CAMP BASTION, Afghanistan (12/01/2012) - Four New York City firefighters, four airmen, four friends, one team, one HH-60 Pave Hawk, one crew deployed together with the 26th Expeditionary Rescue Squadron to Camp Bastion, Afghanistan, and they brought a flavor unique of New York Fire Departments with them.
(From left) Capt. Shaun Cullen, Capt. Tripp Zanetis, Tech. Sgt. Jim Denniston and Tech. Sgt. Erick Pound are all members of the 101st Rescue Squadron, New York Air National Guard, currently assigned to the 26th Expeditionary Rescue Squadron, take turns “busting each other's chops,” following shift-change at Camp Bastion, Afghanistan Nov. 29, 2012. They are all firefighters when not activated. U.S. Air Force photo by Master Sgt. Russell Martin
Capt. Shaun Cullen, Capt. Tripp Zanetis, Tech. Sgt. Erick Pound and Tech. Sgt. Jim Denniston are all members of the 101st Rescue Squadron, New York Air National Guard, and they are all firefighters when not activated. Cullen, the aircraft commander, is assigned to Engine 54, in Midtown Manhattan; Zanetis, the copilot, is assigned to Ladder 11 in Lower East Manhattan; Pound, the aerial gunner, is assigned to Engine 58 in Harlem; and Denniston, the flight engineer, is assigned to Engine 285 in Queens. Back home, they're all from a different "ladder" and a different "engine" designation, but at Camp Bastion they share one, Pedro 24.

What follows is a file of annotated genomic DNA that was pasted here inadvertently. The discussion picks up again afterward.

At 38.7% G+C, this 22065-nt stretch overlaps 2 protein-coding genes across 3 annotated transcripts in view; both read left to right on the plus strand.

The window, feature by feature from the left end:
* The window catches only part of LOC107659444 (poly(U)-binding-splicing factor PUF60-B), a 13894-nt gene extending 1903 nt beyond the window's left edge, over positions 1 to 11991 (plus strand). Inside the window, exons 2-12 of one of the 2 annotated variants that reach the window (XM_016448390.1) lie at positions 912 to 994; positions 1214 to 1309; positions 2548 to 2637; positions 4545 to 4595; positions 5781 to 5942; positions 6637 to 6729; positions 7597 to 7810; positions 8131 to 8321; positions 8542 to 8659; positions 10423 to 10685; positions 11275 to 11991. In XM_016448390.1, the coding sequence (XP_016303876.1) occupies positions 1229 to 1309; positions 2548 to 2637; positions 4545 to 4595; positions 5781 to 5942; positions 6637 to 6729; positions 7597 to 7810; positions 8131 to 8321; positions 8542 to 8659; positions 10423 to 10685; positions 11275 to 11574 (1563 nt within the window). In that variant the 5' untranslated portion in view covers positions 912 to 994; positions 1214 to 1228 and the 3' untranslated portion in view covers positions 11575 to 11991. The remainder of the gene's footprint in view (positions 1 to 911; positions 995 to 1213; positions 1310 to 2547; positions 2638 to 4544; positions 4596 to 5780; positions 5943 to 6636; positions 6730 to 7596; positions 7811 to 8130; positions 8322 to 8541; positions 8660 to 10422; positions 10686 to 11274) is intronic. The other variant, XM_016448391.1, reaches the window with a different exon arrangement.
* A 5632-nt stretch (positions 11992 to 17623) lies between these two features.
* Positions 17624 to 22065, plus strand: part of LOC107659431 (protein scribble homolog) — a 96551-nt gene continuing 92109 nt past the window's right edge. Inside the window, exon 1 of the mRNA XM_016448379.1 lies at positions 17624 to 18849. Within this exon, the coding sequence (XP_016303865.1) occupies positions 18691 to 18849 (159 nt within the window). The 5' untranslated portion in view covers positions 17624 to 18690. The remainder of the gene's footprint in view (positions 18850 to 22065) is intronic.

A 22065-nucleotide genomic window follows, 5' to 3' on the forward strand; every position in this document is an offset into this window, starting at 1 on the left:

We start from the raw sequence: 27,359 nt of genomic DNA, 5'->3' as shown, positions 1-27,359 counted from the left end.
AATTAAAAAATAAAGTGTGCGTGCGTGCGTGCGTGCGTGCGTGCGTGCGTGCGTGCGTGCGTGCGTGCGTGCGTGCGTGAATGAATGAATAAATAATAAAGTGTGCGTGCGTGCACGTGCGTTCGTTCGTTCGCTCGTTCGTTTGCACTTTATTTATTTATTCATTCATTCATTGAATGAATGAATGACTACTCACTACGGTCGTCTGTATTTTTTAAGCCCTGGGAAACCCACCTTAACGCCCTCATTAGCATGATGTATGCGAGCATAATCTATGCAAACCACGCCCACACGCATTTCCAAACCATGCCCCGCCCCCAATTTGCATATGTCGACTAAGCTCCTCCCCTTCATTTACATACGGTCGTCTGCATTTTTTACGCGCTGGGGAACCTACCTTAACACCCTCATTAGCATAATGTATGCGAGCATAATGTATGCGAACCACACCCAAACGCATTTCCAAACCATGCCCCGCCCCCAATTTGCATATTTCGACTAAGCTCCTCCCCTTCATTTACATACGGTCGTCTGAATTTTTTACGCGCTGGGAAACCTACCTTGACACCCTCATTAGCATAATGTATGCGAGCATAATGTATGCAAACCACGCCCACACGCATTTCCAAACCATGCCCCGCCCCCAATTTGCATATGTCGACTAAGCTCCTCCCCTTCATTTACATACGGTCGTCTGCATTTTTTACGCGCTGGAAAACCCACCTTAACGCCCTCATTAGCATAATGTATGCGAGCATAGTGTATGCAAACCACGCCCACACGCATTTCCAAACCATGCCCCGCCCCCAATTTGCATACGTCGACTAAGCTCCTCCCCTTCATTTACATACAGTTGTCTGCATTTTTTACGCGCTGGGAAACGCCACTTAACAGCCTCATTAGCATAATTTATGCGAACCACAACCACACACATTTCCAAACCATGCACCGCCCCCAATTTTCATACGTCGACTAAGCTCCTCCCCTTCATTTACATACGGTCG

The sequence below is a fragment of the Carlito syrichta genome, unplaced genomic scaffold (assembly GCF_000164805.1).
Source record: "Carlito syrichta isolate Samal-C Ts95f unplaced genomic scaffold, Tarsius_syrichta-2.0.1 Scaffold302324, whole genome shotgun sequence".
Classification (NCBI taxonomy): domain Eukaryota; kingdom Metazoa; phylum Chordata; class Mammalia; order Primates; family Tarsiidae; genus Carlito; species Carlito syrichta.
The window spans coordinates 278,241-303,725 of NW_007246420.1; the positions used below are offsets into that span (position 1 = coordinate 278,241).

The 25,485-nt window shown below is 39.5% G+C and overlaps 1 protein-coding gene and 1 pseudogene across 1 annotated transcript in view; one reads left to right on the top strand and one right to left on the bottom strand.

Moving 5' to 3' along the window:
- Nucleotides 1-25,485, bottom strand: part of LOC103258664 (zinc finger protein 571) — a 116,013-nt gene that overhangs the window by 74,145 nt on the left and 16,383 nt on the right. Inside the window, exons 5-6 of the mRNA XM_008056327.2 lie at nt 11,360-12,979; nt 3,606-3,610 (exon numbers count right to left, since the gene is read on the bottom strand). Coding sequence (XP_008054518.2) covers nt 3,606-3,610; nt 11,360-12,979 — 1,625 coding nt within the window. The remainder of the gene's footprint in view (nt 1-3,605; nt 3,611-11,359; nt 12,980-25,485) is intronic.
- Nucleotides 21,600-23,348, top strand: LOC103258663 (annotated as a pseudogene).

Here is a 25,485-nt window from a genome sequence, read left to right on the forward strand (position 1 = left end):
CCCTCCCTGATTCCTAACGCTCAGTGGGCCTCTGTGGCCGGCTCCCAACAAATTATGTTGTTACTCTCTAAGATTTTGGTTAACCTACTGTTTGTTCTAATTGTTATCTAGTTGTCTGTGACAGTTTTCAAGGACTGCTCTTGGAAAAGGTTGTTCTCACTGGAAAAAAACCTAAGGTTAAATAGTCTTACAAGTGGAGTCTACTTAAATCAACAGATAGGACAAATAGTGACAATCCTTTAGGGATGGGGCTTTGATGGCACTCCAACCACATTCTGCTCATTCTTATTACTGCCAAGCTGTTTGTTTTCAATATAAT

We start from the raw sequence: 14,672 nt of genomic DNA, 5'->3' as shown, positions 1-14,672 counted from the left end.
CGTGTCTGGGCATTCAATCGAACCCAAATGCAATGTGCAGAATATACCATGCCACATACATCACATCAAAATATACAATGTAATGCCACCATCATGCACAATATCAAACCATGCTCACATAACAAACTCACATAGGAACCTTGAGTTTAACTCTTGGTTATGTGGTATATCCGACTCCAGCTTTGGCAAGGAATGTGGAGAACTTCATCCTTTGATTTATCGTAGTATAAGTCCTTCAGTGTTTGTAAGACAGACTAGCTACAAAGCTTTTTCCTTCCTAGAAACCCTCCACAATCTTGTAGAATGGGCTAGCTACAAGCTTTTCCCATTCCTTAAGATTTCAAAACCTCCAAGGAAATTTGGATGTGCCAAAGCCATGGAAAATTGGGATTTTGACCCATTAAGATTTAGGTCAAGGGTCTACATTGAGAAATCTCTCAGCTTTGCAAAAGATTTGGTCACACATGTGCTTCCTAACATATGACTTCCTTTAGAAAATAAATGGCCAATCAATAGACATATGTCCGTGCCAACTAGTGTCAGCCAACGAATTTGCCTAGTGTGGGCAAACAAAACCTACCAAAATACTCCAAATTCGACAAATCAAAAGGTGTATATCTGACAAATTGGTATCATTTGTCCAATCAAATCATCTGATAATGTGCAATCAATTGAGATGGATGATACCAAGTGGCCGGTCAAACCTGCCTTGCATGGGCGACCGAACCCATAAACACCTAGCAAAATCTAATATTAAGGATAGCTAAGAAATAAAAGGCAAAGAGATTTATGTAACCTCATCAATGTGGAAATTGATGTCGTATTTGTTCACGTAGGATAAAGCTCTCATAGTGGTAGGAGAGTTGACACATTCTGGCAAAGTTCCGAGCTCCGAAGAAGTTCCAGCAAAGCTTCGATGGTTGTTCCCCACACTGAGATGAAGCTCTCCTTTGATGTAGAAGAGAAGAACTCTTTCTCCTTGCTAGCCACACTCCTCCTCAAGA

"This is a first," said Zanetis. "An entire rescue crew made up of New York City Firefighters. We may have different jobs to do, but we all know what each other are capable of and what to expect when we fly together."
Crews are on standby around-the-clock to provide personnel recovery capabilities with medical evacuation operations in Afghanistan's Regional Command Southwest. The Pave Hawk is a highly modified version of the Black Hawk helicopter, which features specialized rescue mission equipment, including a hoist capable of lifting a 600-pound load from a hover height of 200 feet. The Pave Hawk helicopter aircrews are teamed with Air Force pararescuemen and combat rescue officers. Together they are the only Defense Department elite combat forces specifically organized, trained, equipped and postured to conduct full-spectrum personnel recovery to include conventional and unconventional combat rescue operations.